Amherst Magazine

11 Things We Loved About Commencement 2010

1. The finally-well-rested thesis-writers. Was it our imagination, or did these 189 graduating seniors, pale from so many sleepless nights in the lab or at the library, seem especially exuberant in their caps and gowns? Which brings us to...

2. Invisibility cloaks and revising the U.S. Constitution. A new Law & Order/ Harry Potter crossover? Nope, just a couple of thesis topics from the Class of 2010.

3. A new kind of bottle cap. Forget polyester blends. The caps and gowns worn by this year’s graduates were made of 100 percent certified recycled post-consumer plastic—around 25 plastic bottles per gown.

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4. The silent H. Wikipedia founder Jimmy Wales may have worn an Amherst T-shirt to his speech in Cole Assembly Room, but from the way he pronounced the college’s name, we could tell he’s not a local. After the standing-room-only talk, an audience member approached and instructed him: the H is silent. (The Wikipedia entry for Amherst, Mass., says as much.) Wales seemed grateful for the lesson.

5. Greg Call’s voice mail. How does the dean of the faculty pronounce with such confidence, such mastery, the names of the graduates who walk across the stage? Seniors call his voice mail and state their names. At rehearsal, Call does a run-through, and those whose names he bungles form a line and coach him on pronun­ciation until he gets it right.

6. Good advice. “Maintain your capacity for indignation,” urged consumer advocate and honorary degree recipient Harvey Rosenfield ’74. Make sure that your work “is based on an understanding of the profound complexities of daily life,” said Zackie Achmat, another honorand.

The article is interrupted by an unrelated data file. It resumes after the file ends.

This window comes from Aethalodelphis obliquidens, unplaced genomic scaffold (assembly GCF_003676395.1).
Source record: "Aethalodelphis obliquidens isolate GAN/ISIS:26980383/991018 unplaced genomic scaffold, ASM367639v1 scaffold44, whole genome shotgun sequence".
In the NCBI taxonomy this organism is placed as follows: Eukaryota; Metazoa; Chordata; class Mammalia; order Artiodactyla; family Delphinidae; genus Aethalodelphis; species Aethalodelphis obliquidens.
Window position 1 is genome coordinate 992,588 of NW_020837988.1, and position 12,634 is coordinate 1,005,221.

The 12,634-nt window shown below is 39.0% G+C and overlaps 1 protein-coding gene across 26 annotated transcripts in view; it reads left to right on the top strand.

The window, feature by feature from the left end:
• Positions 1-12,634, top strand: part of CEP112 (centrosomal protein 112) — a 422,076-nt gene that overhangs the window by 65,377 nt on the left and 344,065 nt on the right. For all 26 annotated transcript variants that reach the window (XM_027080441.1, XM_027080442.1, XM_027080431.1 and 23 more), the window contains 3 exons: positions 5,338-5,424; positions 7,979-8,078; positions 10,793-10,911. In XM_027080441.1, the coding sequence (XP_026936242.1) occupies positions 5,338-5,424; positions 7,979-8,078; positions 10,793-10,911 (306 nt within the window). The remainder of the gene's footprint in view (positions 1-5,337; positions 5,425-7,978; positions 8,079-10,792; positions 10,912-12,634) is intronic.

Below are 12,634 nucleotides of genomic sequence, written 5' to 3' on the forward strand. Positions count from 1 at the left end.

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7. The Marine. On Commencement morning, the War Memorial provided the backdrop for Joe Black ’10 to be commissioned as a U.S. Marine officer. The ceremony drew the attention of early arrivals to the Quad.

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8. The county sheriff. Robert Garvey is always a crowd-pleaser at Commencement, where it’s his job to lead the procession. He wears a top hat and carries a halberd, a weapon popular in the 14th and 15th centuries. His thunderous voice opens and closes the ceremony.

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9. The senior speaker. When Maryam Khan ’10 came to Amherst from Pakistan, her father advised her to stay away from “senior boys after dark” and to use a planner. “For all those here who’ve loved us, supported us, fixed our overdraft fees, paid our parking tickets; who’ve let us go in the world to make our mistakes and major in subjects we shouldn’t have: don’t think we don’t need you now that we have graduated,” she said in her address.

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10. The baby. Michael White II ’10 was holding a well-dressed little boy as he walked across the stage to receive his diploma. It was his 1-year-old son, Michael White III, whom he brought on stage, he says, as “an expression of the fact that I’m doing this for more than just myself.”

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 11. The canes. In a tradition that dates back to the 1800s and was revived by the Class of 2003, each of this year’s 431 graduates received a wooden cane. The canes are meant as a metaphor for the college education: they will support the graduates throughout their lives. 

Commencement photos by Samuel Masinter '04 and Kate Berry '12